The streets of Juba can be deceptive to the stranger. They are full of life, signs of a city recovering from recent violent events. Gunshots which were a regular feature of life at night here, are slowly becoming rare.

In the dusty, sandy grounds of St Theresa Catholic Cathedral, I sat with women as their restless children tugged on their arms or legs, wanting to do something more than just sit around and talk. The women told me that their world has been turned upside down by the fighting.

Please help us reach those people caught up in the fighting. Give to our emergency appeal today>>

Stella Jacob, an 18 year old mother of three, gave birth to her six day-old son, Thomas Sebit, on her own. I met mother and baby, plus her two other children, inside the Cathedral compound where they are sleeping on the floor, in an incomplete stone building belonging to the Sacred Heart’s Sisters.

Covering her new-born baby with a mosquito net, Stella told me how she had to flee with her two other children in the middle of the night on December 15 last year when she was 8 months pregnant. “I didn’t even know the baby was due when I went into labour, and the baby came before my mother could summon help,” she told me, her face full of uncertainty. Stella’s husband, had gone to the military barracks for recruitment when fighting broke. She doesn’t know if her husband is dead or alive.

Behind the violence and political posturing, it is ordinary lives that are affected. Mary Abdalla Labalua, a single mother of 12 children, only returned to South Sudan two years ago, to start a new life in her new country after living all her life in Khartoum in Sudan. She came back full of hope for a new life in an independent country, and bought a plot of land and built a new house. It was destroyed within two days of the fighting.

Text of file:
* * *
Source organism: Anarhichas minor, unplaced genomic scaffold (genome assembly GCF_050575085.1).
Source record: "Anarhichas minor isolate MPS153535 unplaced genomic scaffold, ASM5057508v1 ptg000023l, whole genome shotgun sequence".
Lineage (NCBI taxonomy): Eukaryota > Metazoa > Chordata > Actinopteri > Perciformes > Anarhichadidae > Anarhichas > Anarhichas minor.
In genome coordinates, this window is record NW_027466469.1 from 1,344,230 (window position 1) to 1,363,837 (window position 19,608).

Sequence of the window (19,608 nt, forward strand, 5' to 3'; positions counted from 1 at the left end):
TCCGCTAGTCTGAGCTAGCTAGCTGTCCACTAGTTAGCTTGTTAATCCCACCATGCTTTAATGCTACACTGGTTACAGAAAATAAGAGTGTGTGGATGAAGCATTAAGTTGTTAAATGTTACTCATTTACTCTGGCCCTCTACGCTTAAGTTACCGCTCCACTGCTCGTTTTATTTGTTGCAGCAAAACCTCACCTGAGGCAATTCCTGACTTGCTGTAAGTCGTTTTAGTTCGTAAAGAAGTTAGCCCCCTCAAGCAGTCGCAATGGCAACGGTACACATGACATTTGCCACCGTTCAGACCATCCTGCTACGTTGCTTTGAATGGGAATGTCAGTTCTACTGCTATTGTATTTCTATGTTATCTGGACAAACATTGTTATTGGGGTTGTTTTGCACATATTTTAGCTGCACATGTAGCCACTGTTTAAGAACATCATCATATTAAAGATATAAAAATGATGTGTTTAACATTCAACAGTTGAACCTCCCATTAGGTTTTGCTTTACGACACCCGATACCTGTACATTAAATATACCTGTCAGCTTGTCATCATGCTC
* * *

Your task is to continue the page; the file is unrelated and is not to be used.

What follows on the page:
The situation is still tense, the ceasefire is fragile, people are not totally sure what is going to happen next. So, because of the insecurity, I’m not able to travel far outside of Juba. But I have been able to speak on the telephone to CAFOD’s partners in the town of Malakal. Sister Agnes Nyalik told me dogs and chickens were feeding on the rotting bodies of dead soldiers and civilians who were killed in the fierce fighting for control of the town. I was told floating bodies can be seen in the River Nile, which is the source of water for those that are now homeless and living in the church and hospital compounds.

Doctors at the hospital in Malakal are so overwhelmed by the huge numbers of people inside the hospital; they have no way of distinguishing between patients and those looking for shelter.

I was told food – mostly looted from shops and the warehouses of humanitarian agencies – are now being sold at exorbitant prices to anyone who is willing to venture into the streets of Malakal town.

I watched with pride from the comfort of my home in Nairobi as South Sudan peacefully embraced independence on July 9th 2011. Despite the horrors of the violence, the South Sudanese people still believe in hope, they still believe in their new country, they believe that peace and development is their future.

Please help us provide vital aid to those whose lives have been affected by the fighting. Give to our appeal today>>

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Christmas greetings from Abba Solomon

Rhus Beal Lidet or Happy Christmas in Tigrinya!

Christmas in Ethiopia was celebrated on 7 January. Here, Abba Solomon, Sebeya’s Parish Priest, sends us his Christmas message.

If you would like to send a message back to Abba Solomon and the community in Sebeya, please add a comment below.

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Look at us! An agricultural worker from Israel tells her story

Sheherezad Issa is an Arab agricultural labourer in Israel. There are thousands of agricultural jobs in Israel, but most of them are filled by  foreign migrant workers brought in on fixed-term contracts. These workers live and work in very exploitative conditions before being deported back to their home countries.  Meanwhile thousands of the Arab women who actually live in Israel are trapped in poverty, and unable to support their families.  Very few jobs are open to them, and most employers tend to exploit them. CAFOD’s partner WAC-Ma’an, is an independent Trade Union that has been helping women like Sheherezad find jobs and assert their rights for the past 7 years.